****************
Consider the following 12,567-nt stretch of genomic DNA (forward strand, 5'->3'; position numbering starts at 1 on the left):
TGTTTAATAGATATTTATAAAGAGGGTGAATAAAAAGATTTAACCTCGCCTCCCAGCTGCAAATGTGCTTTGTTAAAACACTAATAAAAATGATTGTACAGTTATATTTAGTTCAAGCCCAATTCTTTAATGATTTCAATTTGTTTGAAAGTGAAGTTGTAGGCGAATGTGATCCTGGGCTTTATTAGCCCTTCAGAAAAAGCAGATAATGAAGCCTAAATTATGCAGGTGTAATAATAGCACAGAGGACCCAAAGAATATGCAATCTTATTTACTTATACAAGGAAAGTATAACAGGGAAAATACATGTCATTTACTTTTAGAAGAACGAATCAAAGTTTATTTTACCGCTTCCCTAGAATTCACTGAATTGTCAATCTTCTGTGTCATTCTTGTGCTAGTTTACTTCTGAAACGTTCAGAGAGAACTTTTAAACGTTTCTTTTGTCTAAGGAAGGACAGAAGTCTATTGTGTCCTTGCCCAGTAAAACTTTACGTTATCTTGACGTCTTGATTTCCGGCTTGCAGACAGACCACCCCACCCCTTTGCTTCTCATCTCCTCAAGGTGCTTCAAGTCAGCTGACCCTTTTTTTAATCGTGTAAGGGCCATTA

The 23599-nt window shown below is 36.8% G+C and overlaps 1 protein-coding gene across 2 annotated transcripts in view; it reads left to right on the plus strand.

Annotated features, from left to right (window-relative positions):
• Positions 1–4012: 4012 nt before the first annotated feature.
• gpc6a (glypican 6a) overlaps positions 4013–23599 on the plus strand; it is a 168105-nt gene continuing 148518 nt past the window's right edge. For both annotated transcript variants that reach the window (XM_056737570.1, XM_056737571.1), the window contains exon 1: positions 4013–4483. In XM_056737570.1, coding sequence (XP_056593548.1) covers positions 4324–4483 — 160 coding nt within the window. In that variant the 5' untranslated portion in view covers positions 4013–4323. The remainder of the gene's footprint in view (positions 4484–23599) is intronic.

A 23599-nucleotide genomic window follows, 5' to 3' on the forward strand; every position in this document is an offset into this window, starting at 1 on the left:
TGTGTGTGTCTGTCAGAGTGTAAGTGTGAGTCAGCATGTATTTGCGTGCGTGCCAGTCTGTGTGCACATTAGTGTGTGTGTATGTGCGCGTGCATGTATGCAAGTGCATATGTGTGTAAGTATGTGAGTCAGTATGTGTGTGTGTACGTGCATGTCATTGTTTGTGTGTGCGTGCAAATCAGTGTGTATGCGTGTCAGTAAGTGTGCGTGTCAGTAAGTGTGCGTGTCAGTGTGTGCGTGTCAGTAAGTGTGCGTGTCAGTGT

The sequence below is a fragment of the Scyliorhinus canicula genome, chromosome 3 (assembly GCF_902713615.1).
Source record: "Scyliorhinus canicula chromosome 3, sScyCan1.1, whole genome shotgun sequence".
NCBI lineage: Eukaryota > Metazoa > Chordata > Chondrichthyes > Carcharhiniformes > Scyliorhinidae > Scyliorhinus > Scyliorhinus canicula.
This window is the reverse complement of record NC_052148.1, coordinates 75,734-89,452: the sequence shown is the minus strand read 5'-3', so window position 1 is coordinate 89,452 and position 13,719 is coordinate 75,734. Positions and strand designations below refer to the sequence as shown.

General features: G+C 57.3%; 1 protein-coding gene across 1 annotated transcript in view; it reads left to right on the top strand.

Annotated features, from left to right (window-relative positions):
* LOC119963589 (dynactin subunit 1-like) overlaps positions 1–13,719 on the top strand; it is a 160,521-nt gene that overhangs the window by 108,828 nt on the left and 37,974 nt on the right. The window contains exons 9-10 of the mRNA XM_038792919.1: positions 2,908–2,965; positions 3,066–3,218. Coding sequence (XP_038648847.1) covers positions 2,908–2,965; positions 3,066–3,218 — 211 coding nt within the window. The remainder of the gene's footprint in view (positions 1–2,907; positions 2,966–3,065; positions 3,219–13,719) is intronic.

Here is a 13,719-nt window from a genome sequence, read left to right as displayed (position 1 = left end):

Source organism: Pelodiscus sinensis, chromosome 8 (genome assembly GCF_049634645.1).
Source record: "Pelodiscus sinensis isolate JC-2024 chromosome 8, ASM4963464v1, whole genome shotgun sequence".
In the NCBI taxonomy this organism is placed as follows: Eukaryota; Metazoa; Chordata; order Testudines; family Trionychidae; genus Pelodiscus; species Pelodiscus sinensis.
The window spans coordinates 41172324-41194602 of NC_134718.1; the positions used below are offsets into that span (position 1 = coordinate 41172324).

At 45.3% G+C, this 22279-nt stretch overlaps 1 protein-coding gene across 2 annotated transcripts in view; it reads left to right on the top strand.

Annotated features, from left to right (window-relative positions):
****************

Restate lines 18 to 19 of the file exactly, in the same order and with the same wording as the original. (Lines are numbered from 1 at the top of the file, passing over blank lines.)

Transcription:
Source record: "Pelodiscus sinensis isolate JC-2024 chromosome 8, ASM4963464v1, whole genome shotgun sequence".
In the NCBI taxonomy this organism is placed as follows: Eukaryota; Metazoa; Chordata; order Testudines; family Trionychidae; genus Pelodiscus; species Pelodiscus sinensis.